There are over 5,000 designers using Source4Style coming from 76 countries. Most of the designers are coming from the US, however a lot of traffic has been coming from Australia and New Zealand. One reason is because they are not located in the vicinity of the major textile trading shows that take place in New York, London, and Paris. Source4Style gives designers in more isolated areas increasing access to textiles without the hefty travel expenses. Many of the designers using the platform are small brands, however established companies like Calvin Klein and Tory Burch have also signed on to use Source4Style.

Benita and her team of 5 are currently working to bring new features to the site. For example they are talking to groups like Cradle to Cradle and GOTS about ways to educate suppliers in order to help them transition to more sustainable practices. They are also beefing up content on the site. One of the key pieces is the interactive trends reports. These reports are about linking market trends with the textiles found on the site. As Benita puts it “It’s not just here is a great material we found, but here is a great material and here is how it aligns with the trends that you are seeing.”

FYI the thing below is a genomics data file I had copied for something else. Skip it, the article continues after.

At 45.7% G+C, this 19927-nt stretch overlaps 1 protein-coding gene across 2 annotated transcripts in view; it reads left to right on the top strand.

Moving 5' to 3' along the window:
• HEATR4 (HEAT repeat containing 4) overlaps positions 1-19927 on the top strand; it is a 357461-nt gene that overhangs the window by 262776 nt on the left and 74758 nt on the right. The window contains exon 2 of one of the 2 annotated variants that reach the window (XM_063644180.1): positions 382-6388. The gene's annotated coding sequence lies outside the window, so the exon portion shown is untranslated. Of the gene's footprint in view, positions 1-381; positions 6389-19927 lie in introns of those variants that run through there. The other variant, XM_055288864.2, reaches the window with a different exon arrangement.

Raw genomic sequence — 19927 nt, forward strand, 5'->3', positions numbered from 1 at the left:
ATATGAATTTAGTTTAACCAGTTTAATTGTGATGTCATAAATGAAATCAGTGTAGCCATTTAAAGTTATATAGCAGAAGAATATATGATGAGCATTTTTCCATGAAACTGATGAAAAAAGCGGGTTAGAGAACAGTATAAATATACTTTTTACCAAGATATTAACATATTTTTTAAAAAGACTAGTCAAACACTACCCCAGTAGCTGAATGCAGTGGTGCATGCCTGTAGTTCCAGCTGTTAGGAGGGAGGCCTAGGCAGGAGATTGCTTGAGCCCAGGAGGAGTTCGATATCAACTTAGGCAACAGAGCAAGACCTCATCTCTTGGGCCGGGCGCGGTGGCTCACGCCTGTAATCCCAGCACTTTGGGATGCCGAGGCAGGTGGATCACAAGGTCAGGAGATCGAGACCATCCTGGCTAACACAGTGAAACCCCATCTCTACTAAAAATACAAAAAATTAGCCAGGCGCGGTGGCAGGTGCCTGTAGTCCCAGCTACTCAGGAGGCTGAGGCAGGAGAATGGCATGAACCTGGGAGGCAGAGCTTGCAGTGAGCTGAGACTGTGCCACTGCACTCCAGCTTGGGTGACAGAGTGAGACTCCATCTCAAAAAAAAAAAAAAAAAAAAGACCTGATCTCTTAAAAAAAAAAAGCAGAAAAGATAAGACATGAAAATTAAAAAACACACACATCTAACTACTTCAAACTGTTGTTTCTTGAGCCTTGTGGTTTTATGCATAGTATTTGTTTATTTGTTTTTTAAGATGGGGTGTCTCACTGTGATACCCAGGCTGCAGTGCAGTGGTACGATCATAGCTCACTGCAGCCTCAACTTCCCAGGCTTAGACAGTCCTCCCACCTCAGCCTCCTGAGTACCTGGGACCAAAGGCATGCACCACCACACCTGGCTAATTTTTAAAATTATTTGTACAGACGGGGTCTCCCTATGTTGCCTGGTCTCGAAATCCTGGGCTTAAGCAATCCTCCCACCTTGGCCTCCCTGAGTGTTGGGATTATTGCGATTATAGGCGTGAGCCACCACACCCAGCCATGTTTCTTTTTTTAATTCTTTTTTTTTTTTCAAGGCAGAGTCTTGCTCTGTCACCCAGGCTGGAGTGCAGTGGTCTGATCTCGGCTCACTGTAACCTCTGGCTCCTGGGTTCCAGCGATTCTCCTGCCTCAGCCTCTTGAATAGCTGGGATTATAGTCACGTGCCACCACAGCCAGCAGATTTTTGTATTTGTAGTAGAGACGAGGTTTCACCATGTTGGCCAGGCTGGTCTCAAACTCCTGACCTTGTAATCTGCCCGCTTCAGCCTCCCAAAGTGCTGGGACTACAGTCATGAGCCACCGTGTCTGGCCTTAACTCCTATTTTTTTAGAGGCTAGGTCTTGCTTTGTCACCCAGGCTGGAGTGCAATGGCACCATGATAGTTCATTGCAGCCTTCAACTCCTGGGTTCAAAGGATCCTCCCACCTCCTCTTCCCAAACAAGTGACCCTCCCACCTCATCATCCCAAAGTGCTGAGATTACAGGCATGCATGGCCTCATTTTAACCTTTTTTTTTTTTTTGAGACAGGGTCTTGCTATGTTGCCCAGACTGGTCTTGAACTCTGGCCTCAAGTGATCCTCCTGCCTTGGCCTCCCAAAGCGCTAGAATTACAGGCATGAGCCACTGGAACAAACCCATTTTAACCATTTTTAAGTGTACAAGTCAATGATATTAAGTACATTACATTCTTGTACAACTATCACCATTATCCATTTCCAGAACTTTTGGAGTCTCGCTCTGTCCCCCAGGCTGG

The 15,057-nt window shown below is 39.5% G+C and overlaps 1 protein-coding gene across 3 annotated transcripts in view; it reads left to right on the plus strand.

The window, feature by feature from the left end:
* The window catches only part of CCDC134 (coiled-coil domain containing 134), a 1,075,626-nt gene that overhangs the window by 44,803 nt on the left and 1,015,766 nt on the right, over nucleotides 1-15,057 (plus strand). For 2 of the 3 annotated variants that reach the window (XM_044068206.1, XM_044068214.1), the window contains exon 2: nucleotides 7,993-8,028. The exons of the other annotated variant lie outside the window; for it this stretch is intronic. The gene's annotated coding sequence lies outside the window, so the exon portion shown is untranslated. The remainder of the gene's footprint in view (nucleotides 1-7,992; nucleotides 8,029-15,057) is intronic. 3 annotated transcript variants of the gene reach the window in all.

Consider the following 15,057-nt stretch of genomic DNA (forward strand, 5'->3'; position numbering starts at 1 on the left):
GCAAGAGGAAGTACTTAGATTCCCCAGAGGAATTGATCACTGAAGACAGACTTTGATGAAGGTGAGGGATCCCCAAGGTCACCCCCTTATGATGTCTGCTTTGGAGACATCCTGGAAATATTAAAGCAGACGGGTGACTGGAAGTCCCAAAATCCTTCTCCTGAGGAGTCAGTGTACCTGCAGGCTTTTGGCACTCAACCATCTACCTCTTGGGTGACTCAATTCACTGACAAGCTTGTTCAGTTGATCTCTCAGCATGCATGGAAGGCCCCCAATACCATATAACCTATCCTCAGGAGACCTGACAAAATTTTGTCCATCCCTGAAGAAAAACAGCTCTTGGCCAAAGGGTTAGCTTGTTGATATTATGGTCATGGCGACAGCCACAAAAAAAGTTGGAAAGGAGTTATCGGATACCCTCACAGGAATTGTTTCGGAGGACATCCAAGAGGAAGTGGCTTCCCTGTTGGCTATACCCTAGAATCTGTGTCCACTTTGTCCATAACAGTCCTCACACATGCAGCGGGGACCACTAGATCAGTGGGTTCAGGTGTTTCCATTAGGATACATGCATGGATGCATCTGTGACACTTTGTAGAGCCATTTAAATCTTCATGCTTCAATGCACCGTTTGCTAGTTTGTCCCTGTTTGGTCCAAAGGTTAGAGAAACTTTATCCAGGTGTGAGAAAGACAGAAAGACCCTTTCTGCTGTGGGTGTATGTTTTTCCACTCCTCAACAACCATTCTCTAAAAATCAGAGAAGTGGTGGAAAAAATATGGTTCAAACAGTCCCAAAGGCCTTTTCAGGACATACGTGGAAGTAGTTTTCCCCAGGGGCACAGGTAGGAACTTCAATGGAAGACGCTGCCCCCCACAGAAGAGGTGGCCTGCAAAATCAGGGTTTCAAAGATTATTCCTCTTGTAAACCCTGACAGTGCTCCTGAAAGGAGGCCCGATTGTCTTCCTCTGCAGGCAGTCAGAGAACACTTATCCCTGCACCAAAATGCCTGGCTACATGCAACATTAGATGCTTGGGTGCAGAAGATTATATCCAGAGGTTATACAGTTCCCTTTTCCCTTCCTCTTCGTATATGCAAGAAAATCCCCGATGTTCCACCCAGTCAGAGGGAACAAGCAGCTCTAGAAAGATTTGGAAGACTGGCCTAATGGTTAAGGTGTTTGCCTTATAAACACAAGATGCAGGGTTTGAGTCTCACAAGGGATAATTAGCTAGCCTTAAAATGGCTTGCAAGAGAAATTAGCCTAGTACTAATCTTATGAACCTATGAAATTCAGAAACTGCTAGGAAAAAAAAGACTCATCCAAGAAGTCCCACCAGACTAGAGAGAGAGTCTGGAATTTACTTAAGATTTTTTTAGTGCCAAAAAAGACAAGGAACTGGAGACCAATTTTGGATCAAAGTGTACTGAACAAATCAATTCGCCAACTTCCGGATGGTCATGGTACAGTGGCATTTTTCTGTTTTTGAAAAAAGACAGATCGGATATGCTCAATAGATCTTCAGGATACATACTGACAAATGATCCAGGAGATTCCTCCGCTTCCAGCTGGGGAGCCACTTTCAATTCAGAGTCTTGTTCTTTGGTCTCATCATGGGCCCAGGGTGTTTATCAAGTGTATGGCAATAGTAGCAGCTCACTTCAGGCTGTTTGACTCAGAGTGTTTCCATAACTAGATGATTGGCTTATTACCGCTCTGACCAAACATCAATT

In the next year or so the company hopes to move to their own office where designers can come in and swatch directly.  “We are a technology company” says Benita “but we understand that the offline-online experience is so important.” Source4Style also wants to continue to grow, and have enough suppliers to rival an offline tradeshow that typically has anywhere from 700 to 1000 suppliers. By the end of this year they are looking to have 350 suppliers showcasing on Source4Style.

So if you are a designer looking for environmentally conscious fabrics, then Source4Style is the place for you. Even if you are not currently looking for fabrics, make sure you check out this innovative new platform that is disrupting traditional ways of doing business in the fashion industry.

You can sign up to use the site here. When you do, make sure you download the Spring Summer 2014 trend report.

For more on Benita and her team click here.